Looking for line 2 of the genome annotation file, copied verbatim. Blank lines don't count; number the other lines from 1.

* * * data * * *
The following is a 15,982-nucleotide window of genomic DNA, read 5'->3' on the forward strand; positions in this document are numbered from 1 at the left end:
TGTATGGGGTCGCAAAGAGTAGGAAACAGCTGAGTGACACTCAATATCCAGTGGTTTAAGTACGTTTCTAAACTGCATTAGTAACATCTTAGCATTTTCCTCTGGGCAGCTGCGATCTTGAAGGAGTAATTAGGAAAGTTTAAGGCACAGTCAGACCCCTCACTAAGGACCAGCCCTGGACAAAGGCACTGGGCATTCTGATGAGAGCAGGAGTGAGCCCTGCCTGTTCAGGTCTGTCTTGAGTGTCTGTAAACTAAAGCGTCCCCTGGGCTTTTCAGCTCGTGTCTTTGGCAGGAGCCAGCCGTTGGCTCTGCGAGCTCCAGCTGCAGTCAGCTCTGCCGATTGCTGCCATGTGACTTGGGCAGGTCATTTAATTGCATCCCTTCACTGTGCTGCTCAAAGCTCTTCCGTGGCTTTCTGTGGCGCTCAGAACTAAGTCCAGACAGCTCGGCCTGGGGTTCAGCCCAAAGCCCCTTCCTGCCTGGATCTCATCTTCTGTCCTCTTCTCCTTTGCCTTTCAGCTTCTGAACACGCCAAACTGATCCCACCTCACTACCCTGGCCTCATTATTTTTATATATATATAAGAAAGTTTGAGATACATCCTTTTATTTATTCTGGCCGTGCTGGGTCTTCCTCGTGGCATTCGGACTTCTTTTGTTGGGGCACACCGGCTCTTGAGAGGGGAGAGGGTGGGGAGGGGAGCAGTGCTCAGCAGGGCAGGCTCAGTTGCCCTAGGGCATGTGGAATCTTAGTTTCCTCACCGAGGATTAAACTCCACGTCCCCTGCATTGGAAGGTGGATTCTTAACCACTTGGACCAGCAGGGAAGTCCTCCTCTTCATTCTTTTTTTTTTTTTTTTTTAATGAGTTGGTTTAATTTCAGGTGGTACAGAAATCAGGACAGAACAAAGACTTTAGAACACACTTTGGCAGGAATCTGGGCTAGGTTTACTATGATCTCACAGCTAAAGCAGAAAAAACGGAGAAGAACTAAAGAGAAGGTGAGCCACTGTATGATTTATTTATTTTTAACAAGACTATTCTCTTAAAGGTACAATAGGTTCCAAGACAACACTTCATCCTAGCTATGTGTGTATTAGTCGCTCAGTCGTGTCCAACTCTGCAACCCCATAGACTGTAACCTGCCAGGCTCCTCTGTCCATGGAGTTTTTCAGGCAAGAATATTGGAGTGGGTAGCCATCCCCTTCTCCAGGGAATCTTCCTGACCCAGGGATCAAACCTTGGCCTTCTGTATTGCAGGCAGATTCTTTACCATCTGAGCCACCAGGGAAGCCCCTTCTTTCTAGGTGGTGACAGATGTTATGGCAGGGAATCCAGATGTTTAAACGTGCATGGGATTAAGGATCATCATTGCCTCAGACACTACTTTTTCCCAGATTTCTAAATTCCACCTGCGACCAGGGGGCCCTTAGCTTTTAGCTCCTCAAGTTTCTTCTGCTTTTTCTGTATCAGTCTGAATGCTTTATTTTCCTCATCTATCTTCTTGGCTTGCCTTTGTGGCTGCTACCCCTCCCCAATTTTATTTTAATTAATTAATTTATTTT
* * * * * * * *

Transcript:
TGTATGGGGTCGCAAAGAGTAGGAAACAGCTGAGTGACACTCAATATCCAGTGGTTTAAGTACGTTTCTAAACTGCATTAGTAACATCTTAGCATTTTCCTCTGGGCAGCTGCGATCTTGAAGGAGTAATTAGGAAAGTTTAAGGCACAGTCAGACCCCTCACTAAGGACCAGCCCTGGACAAAGGCACTGGGCATTCTGATGAGAGCAGGAGTGAGCCCTGCCTGTTCAGGTCTGTCTTGAGTGTCTGTAAACTAAAGCGTCCCCTGGGCTTTTCAGCTCGTGTCTTTGGCAGGAGCCAGCCGTTGGCTCTGCGAGCTCCAGCTGCAGTCAGCTCTGCCGATTGCTGCCATGTGACTTGGGCAGGTCATTTAATTGCATCCCTTCACTGTGCTGCTCAAAGCTCTTCCGTGGCTTTCTGTGGCGCTCAGAACTAAGTCCAGACAGCTCGGCCTGGGGTTCAGCCCAAAGCCCCTTCCTGCCTGGATCTCATCTTCTGTCCTCTTCTCCTTTGCCTTTCAGCTTCTGAACACGCCAAACTGATCCCACCTCACTACCCTGGCCTCATTATTTTTATATATATATAAGAAAGTTTGAGATACATCCTTTTATTTATTCTGGCCGTGCTGGGTCTTCCTCGTGGCATTCGGACTTCTTTTGTTGGGGCACACCGGCTCTTGAGAGGGGAGAGGGTGGGGAGGGGAGCAGTGCTCAGCAGGGCAGGCTCAGTTGCCCTAGGGCATGTGGAATCTTAGTTTCCTCACCGAGGATTAAACTCCACGTCCCCTGCATTGGAAGGTGGATTCTTAACCACTTGGACCAGCAGGGAAGTCCTCCTCTTCATTCTTTTTTTTTTTTTTTTTTAATGAGTTGGTTTAATTTCAGGTGGTACAGAAATCAGGACAGAACAAAGACTTTAGAACACACTTTGGCAGGAATCTGGGCTAGGTTTACTATGATCTCACAGCTAAAGCAGAAAAAACGGAGAAGAACTAAAGAGAAGGTGAGCCACTGTATGATTTATTTATTTTTAACAAGACTATTCTCTTAAAGGTACAATAGGTTCCAAGACAACACTTCATCCTAGCTATGTGTGTATTAGTCGCTCAGTCGTGTCCAACTCTGCAACCCCATAGACTGTAACCTGCCAGGCTCCTCTGTCCATGGAGTTTTTCAGGCAAGAATATTGGAGTGGGTAGCCATCCCCTTCTCCAGGGAATCTTCCTGACCCAGGGATCAAACCTTGGCCTTCTGTATTGCAGGCAGATTCTTTACCATCTGAGCCACCAGGGAAGCCCCTTCTTTCTAGGTGGTGACAGATGTTATGGCAGGGAATCCAGATGTTTAAACGTGCATGGGATTAAGGATCATCATTGCCTCAGACACTACTTTTTCCCAGATTTCTAAATTCCACCTGCGACCAGGGGGCCCTTAGCTTTTAGCTCCTCAAGTTTCTTCTGCTTTTTCTGTATCAGTCTGAATGCTTTATTTTCCTCATCTATCTTCTTGGCTTGCCTTTGTGGCTGCTACCCCTCCCCAATTTTATTTTAATTAATTAATTTATTTT